Rain World may not be the most forgiving adventure, but stick with it through its trickier times, and when it all comes together it’s capable of producing some genuinely brilliant moments. [June 2017, p76]
Rain World is a maddening thing, because of quite how special it could have been. Beautiful environments, incredible animations and enticingly hazy mechanics are fantastic, but the sheer cruelty of how it’s pieced out to the player transcends challenge and becomes an unwanted trial.
Rain World has massive world that can be pretty easy to get lost in and enables some real survival adrenaline rushes. Unfortunately, these positive aspects – alongside its exquisite art direction – are at odds with some of the less satisfying aspects: the slightly awkward controls, the overwhelming feeling of almost too much freedom, and the fairly constant threat of losing large chunks of progress take away from the experience. The end result is complicated: it's a game we bounced off quite a lot but one we still greatly appreciate. The game does something new with the genre and it does it well for the most part, making the game worth at the very least giving a look.
Rain World is a sluggish platformer with copious instant death situations and infrequent checkpoints. These factors all add up to a game which isn’t fun or easy and seems to actively frustrate any understanding of whats going on. Whilst the art style and interesting setting can pull you in, that alone isn’t enough to keep you coming back for more punishment.
Rain World is sloppy, clunky platformer. It's a game of fumbling controls, arbitrary deaths, and tedious repetition. Why should I bother figuring out what all those twee little glyphs mean? Why should I devote dozens of hours to figuring out what spitting up one kind of plant might do in a specific situation when the controls can't even be bothered to feel consistent?
This game is definitely not my cup of tea: though I'll try to be fair because it is subjective. The game appears to be good for its platforming genre with a decent set of movements and a large free-roaming world. However where it loses me is that in its desire to be free roaming it becomes too disconnected from any sense of good progress and storytelling that it ends up being mainly an exercise on platforming exploration without much boundaries which can be considered a positive for many players but for many others it would be desired to have more structure.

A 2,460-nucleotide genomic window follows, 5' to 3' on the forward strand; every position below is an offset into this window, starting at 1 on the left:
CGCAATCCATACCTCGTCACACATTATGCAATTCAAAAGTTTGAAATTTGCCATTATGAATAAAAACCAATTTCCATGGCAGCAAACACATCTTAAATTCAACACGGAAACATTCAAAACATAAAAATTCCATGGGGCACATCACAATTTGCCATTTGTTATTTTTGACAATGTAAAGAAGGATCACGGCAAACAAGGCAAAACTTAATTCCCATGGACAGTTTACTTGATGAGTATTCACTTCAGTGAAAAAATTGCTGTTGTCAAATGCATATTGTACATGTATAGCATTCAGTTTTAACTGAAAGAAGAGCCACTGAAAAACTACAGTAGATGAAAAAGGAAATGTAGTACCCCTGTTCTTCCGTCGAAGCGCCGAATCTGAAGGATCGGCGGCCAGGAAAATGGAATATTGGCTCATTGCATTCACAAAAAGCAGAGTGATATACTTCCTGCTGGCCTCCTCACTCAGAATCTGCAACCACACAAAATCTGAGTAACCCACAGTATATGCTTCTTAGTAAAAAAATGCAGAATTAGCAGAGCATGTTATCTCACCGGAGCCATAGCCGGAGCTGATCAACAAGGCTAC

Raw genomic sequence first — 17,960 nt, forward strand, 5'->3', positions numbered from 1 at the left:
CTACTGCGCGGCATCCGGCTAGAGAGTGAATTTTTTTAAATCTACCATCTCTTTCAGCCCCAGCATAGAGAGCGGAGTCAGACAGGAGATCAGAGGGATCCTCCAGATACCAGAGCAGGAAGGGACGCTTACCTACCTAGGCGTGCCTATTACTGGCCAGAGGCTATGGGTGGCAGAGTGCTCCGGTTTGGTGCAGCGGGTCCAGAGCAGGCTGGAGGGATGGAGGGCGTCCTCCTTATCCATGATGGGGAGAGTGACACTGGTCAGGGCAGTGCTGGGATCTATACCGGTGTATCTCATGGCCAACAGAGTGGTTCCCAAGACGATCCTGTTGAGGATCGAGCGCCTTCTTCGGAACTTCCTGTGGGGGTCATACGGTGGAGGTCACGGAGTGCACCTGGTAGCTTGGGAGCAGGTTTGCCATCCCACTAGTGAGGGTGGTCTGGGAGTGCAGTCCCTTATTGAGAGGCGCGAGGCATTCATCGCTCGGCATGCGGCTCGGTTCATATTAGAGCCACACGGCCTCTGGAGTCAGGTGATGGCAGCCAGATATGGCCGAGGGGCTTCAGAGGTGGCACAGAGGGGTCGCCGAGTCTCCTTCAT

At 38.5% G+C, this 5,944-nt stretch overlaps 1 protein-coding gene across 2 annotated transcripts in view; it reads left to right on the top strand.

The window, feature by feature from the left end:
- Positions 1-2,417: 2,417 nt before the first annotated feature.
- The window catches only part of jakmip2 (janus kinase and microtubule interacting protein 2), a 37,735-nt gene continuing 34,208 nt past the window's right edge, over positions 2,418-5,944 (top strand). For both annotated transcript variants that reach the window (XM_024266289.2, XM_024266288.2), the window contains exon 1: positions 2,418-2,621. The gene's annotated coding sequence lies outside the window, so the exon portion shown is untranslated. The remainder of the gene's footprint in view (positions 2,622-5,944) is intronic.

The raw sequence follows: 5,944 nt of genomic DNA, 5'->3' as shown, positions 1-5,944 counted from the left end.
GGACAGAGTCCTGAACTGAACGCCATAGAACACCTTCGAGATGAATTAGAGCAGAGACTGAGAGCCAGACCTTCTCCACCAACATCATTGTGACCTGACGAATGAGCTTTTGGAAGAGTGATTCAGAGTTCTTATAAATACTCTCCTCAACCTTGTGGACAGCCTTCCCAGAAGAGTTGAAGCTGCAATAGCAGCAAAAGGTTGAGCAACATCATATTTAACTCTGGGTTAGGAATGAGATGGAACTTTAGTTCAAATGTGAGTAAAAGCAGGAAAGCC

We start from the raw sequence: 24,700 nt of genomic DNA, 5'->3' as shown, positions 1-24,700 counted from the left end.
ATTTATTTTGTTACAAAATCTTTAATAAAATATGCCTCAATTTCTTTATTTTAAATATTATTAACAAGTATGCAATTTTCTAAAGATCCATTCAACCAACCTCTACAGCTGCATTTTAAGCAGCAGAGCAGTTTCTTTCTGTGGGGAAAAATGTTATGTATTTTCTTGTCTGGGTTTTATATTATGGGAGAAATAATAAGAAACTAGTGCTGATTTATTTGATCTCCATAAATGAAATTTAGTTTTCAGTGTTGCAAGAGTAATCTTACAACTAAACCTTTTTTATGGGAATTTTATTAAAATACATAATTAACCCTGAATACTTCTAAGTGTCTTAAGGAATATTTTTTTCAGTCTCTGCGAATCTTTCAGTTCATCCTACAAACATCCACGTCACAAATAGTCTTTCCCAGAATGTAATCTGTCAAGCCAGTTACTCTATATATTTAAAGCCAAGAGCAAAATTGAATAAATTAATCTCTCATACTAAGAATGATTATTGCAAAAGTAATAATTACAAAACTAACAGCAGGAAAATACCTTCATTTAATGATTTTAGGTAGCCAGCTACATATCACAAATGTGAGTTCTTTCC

Rain World is a beautifly constructed platformer that suffers from imprecise controls.
This game was clearly made with love and talent. Art work is superb. Each screen evokes a sense of wonder and builds this alien world of machinery, animals, plants and various beings that defy typical classification. It doesn't do much hand holding past the first few minutes so you are left to figure out where you need to go. Though there is regular sign posting and a map so you don't get completely lost. It can be difficult as you can often die instantly from predators and your escape can be frustratingly hampered by controls that seem at times not designed for the intricate paths the game wants you to take.
If you are looking for something different or even just a challenging platformer I definitely recommend Rain World.
I could write an entire essay about this game, but I'll keep it brief. This game is designed to have you play a certain way and punishes you for failing to do so, with design decisions that on paper seem like terrible ideas. But these were not bad things, and I had fun once I adjusted and felt the thrill of being a tiny animal in a hostile alien world, surviving on my nimbleness and knowledge of the terrain.
However, in order for a game like this to work, it has to make sure that if you die, it's because you screwed up somehow. The thing about this game is that sometimes, enemies will bug out. And because of the way the game is designed, this often leads to inescapable death, which just leads to a chain-reaction of frustration. Other death-inducers that weren't as bad included dead enemies blocking the exit, and controls that may or may not have been just a little too finicky.
This all being said, there's no other game quite like it, and it somehow has a very positive on steam. So if you really like artsy hard games, and can brush off deaths that weren't your fault, you might have fun with it. MIGHT.
SummaryAssume the role of a nomadic slugcat, both predator and prey in a broken ecosystem. Grab your spear and brave the industrial wastes, hunting enough food to survive, but be wary— other, bigger creatures have the same plan... and slugcats look delicious.